dangerous situations. They are concerned about the bullying by a few other
children in the school. Shielding their kids from the lure of drugs and alcohol
are other leading concerns that prompt some of the over two-million students to
participate in home schooling every year.
- The public education system in
the United States is making national, and international, news with its outdated
text books and school buildings that are falling apart. Many parents decide to
home school as they are just fed up with the public school system which focuses
on the average child in large classrooms with few resources. The gifted child
or one with a learning disability is often sidetracked in regular public
schools and parents have to step up and take the responsibility themselves to
impart an education more in tune with their childs abilities.
A home school education not only
ensures that the parents have complete control over the quality of the
materials being used but they also have control with the learning conditions
that their children are exposed to. Even when they do go for extra curricular
activities at the park district or YMCA, they are under the supervision of
their parents as opposed to a teacher who has to keep an eye on 30 plus kids.
Parents feel in home schooling they can better keep track of the company their
kids are keeping and perhaps have a more influential role in keeping them away
from drugs, premarital sex and guns.
Before you can home school your
child in Kansas you must register your homeschool as a non-accredited private
school with the Kansas State Department of Education. If your children are
currently enrolled in a public school, formally withdraw them, by letter,
phone, or in person. (Don't just disappear!)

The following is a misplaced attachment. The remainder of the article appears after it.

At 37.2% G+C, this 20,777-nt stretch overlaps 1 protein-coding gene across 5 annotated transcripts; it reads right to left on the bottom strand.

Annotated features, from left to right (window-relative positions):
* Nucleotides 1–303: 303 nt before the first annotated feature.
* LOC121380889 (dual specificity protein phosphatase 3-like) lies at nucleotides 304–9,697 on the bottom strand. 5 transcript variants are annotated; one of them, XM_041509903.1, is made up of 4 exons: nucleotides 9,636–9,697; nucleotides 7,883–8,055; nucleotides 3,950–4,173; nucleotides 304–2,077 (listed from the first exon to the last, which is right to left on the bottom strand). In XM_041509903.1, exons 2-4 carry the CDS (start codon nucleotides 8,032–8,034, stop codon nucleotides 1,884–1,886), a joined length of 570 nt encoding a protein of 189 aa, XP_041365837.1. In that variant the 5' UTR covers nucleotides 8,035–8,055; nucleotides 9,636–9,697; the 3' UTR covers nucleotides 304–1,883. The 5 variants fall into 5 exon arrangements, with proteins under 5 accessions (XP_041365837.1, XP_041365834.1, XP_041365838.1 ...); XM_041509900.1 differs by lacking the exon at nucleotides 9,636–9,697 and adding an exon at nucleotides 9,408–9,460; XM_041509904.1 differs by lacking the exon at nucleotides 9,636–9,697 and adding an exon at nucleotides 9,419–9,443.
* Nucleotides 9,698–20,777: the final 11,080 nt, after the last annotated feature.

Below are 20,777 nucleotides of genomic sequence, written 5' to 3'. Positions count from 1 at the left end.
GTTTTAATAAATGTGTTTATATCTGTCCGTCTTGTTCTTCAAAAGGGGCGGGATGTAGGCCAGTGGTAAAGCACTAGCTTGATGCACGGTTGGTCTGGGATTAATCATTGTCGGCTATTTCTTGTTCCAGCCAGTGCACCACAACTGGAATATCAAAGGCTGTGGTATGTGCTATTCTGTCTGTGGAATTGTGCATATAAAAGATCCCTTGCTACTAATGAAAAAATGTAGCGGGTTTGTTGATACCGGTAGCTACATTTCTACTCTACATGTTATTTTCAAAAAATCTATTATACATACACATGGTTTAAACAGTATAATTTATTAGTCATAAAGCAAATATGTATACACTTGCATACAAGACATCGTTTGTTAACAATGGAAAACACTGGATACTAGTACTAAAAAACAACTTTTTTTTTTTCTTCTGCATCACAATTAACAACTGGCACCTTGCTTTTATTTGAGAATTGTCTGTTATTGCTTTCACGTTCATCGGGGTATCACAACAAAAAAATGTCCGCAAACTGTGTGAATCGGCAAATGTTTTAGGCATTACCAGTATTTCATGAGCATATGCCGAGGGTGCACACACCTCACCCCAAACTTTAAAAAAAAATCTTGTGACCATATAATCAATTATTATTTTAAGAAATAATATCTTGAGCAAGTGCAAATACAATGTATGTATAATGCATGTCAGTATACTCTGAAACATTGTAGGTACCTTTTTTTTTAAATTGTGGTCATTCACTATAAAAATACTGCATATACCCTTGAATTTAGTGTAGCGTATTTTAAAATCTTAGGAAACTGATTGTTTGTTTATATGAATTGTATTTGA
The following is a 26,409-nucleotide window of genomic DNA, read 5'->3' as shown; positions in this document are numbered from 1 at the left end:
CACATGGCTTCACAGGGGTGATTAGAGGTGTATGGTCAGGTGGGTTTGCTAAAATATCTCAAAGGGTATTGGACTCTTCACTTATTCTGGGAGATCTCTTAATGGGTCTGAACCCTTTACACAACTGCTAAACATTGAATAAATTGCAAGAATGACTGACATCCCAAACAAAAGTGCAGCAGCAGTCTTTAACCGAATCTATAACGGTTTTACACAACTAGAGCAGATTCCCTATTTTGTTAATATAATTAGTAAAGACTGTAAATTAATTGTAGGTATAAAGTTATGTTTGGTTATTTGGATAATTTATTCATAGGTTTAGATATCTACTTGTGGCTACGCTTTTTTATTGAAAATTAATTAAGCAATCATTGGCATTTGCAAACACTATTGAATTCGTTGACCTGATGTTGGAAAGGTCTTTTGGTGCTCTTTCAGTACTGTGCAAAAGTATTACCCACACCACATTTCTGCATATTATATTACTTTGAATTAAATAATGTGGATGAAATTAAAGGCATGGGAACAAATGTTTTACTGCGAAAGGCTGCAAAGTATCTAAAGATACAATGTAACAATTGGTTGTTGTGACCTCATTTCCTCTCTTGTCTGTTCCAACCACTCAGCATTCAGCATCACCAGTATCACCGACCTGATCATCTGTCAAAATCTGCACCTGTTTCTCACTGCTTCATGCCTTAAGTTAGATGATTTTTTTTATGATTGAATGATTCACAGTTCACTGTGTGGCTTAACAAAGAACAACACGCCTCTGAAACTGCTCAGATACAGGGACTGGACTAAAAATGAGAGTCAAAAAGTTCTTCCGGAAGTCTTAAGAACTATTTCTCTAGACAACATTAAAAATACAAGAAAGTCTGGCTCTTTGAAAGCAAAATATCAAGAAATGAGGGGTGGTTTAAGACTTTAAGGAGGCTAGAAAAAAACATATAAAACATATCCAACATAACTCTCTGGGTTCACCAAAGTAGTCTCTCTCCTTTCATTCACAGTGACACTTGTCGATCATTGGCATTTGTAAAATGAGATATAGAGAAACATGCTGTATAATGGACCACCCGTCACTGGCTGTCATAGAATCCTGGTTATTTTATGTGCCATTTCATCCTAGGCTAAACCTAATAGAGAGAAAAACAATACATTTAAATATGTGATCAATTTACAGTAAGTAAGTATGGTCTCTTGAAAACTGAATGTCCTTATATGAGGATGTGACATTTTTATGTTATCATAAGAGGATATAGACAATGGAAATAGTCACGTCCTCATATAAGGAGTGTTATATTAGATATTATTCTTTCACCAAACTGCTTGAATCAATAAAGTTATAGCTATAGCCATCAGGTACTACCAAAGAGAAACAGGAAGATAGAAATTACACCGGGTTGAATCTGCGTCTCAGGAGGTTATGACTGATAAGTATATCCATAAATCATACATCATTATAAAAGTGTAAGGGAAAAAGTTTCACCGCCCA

The term competent
instructor is not defined either by statute or by case law, and thus
its meaning is unclear. However, the Kansas Attorney General has
specifically held that the statute does not require teachers in nonaccredited
private schools to be certified. Additionally, there are no specific
requirements for credentials or educational background for teachers in
nonaccredited private schools, and thus it is not necessary for such teachers
to possess a college degree or even a high school diploma. As a result,
competent should be interpreted in its ordinary sense, and thus
parents who establish an appropriate academic environment in their school, as
evidenced by the presence of curriculum, planning and organization, testing,
academic progress, and so forth, are presumed to be competent for
For more information about homeschooling in Kansas, I
recommend you visit Christian Home Educators Confederation of Kansas where
you'll find many more details about setting up a home school for your
What Youre Missing
Going to school with
classmates both good and bad is one of the very important things that help a
child develop crucial social skills that will come into play later in their
lives. When a child is home schooled they miss out on that interaction with
other children. If your child is athletically inclined then they will be unable
to participate in school team and individual sports. There are many advantages
to home schooling but there are just as many developmental issues to consider
for a growing child that is being denied access to the social network that a
public or private school offers.